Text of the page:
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Singapore shares open higher on Thursday; STI up 0.4% to 3,312.96

SINGAPORE stocks opened higher on Thursday, with the Straits Times Index gaining 11.7 points, or 0.4 per cent to 3,312.96 as at 9.04am. 

This came despite Wall Street stocks struggling for direction overnight, as investors remained cautious about the prospect of a breakthrough in the US-China trade dispute ahead of the G-20 Summit. 

On the Singapore bourse, advancers outnumbered decliners 84 to 34, after about 57 million securities worth S$93.5 million exchanged hands. 

Among the most heavily traded by volume, ESR-Reit was flat at S$0.525, with 10.6 million units traded, while ARA H-Trust was unchanged at US$0.89 with 9.4 million units traded. 

In a research note on Thursday, DBS Group Research highlighted that S-Reits could see a "more gradual climb" henceforth, and are now in a stronger position to pursue growth. 

The brokerage added that its bull call on S-Reits since the start of the year was a profitable trade, with S-Reits delivering a total return of about 20 per cent year-to-date. Its top picks include A-Reit, CapitaLand Retail China Trust and Frasers Centrepoint Trust among others. 

Separately, other active stocks included Venture Corp which gained 1.4 per cent, or S$0.22 to S$16.24, and YZJ Shipbuilding which rose 1.3 per cent, or two Singapore cents to S$1.52. 

Singtel also added 0.3 per cent, or one Singapore cent to S$3.51. This comes after the telco on Wednesday announced that its group's CEO has seen her pay cheque hit a decade low with her pay nearly halved to S$3.5 million, and that the company has doubled down on its digital transformation strategy.

Meanwhile, banking stocks were all in the green in the early morning trade - DBS gained 1.1 per cent, or S$0.27 to S$25.75, UOB added 0.8 per cent, or S$0.20 to S$25.87, and OCBC was up 0.6 per cent, or seven cents to S$11.32.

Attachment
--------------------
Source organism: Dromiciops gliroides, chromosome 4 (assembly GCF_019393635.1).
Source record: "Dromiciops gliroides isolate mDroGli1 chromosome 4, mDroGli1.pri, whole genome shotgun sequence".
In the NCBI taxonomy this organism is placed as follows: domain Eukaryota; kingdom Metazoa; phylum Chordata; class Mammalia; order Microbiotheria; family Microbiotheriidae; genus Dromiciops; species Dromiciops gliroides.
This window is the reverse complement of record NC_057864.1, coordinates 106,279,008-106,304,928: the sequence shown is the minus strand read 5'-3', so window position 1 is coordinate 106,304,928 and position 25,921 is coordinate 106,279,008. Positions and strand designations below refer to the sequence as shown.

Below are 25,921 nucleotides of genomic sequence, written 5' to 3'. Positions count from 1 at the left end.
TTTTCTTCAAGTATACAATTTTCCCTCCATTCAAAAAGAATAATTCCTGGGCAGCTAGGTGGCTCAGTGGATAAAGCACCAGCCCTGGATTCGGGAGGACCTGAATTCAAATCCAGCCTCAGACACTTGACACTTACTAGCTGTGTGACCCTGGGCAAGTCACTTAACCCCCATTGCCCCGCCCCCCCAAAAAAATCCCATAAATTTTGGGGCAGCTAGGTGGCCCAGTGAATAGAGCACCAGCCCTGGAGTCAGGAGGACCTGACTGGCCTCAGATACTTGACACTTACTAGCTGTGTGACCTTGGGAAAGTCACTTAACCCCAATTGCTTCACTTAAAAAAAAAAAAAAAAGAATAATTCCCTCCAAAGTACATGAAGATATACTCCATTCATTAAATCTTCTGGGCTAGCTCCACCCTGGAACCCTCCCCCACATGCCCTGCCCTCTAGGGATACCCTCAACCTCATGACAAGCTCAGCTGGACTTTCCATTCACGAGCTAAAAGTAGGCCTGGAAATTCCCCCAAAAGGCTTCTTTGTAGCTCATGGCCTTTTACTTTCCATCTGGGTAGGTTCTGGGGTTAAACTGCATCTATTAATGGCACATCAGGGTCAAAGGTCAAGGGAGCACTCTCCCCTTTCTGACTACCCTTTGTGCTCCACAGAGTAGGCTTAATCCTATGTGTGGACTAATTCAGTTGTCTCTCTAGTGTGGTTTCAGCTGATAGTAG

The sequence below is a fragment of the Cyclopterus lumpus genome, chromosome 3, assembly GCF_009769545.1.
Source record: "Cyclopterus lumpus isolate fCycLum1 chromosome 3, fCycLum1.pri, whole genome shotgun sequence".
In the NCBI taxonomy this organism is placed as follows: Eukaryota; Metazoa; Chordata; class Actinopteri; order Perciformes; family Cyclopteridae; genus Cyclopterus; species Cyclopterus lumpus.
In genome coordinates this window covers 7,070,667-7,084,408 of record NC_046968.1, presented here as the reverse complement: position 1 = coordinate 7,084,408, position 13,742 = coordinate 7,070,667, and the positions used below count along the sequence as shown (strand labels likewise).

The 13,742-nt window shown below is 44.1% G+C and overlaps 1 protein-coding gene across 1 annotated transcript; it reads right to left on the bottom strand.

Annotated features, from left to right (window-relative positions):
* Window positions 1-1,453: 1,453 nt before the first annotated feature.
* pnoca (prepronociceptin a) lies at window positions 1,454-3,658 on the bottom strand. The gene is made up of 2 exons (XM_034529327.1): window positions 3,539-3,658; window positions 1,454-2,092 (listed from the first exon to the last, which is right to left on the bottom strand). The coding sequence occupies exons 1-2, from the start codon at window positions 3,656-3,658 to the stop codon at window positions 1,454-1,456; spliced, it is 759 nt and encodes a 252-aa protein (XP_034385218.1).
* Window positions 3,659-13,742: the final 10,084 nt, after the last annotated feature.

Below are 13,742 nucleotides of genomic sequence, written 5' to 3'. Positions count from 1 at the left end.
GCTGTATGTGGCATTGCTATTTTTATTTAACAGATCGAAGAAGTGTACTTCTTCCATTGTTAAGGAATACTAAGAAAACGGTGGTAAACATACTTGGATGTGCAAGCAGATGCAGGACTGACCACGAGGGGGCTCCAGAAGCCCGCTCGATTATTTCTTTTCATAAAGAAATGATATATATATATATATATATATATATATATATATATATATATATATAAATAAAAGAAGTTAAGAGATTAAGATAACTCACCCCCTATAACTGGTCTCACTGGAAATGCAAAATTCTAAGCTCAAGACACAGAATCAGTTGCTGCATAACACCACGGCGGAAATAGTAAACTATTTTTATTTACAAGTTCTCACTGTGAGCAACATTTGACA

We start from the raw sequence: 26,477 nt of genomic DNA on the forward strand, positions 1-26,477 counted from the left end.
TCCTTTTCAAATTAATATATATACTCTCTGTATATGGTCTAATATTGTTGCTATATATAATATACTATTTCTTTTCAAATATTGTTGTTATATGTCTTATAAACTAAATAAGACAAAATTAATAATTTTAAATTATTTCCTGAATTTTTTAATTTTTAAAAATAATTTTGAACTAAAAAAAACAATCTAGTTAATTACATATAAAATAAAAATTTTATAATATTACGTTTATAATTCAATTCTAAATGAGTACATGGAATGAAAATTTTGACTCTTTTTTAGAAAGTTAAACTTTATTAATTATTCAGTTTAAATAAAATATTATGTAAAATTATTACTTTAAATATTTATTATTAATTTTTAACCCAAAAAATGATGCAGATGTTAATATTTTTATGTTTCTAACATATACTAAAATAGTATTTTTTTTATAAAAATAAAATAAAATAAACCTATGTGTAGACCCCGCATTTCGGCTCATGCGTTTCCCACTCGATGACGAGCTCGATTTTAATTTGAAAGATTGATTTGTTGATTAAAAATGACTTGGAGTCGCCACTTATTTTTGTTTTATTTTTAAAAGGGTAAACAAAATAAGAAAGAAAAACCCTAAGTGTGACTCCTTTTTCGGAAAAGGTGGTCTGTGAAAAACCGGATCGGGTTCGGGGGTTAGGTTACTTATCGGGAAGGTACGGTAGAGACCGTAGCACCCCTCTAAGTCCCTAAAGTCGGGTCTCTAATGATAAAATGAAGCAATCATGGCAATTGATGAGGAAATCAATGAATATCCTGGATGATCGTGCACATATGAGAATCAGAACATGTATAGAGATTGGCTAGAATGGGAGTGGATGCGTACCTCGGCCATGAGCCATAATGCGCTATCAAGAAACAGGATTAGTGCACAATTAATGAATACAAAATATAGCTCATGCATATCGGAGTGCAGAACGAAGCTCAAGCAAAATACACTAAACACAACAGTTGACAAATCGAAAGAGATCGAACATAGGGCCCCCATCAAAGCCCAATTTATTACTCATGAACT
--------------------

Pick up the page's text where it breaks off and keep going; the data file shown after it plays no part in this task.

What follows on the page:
Elsewhere in Asia, investors appeared to be staying much on the sidelines as they awaited a key meeting between US and China leaders at the G-20 summit on Saturday. MSCI's broadest index of Asia-Pacific shares outside Japan dipped 0.01 per cent in very light trade. Japan's Nikkei also added 0.3 per cent, propped up by a pullback in the yen, while Australian stocks eased 0.4 per cent.

IG market strategist Pan Jingyi noted that a "sit tight and wait" approach seems to be the main directive for markets today prior to the Trump-Xi meeting over the weekend. 

"The modus operandi ahead of key event risks, particularly of the geopolitical kind, appears to be maintaining cautiousness. With this in mind, this lacklustre trade for Asia markets may well sustain counting down to when President Donald Trump and President Xi Jinping sit together for their bilateral meeting," Ms Pan added.

On Thursday morning, UOB analysts also noted that risk appetite took a dip as market-watchers took concern over Mr Trump's renewed warning on imposing "substantial additional tariffs" against China if there is no progress made on the trade deal at the G-20 in Japan.  

Over in the commodities space, gold traded steady on Thursday, with spot gold mostly unchanged at US$1,408.92 per ounce, while oil fell on Thursday, erasing some of the previous session's strong gains. 

Brent crude futures was down 44 US cents, or 0.7 per cent to US$66.05 by 9am in Singapore, while US West Texas Intermediate (WTI) crude futures retreated 41 US cents, or 0.7 per cent to US$58.97.

Oil prices had jumped by more than 2 per cent on Wednesday and hit their highest in about a month, after US data showed domestic stockpiles last week shrank more than expected, while exports of American crude hit a record high.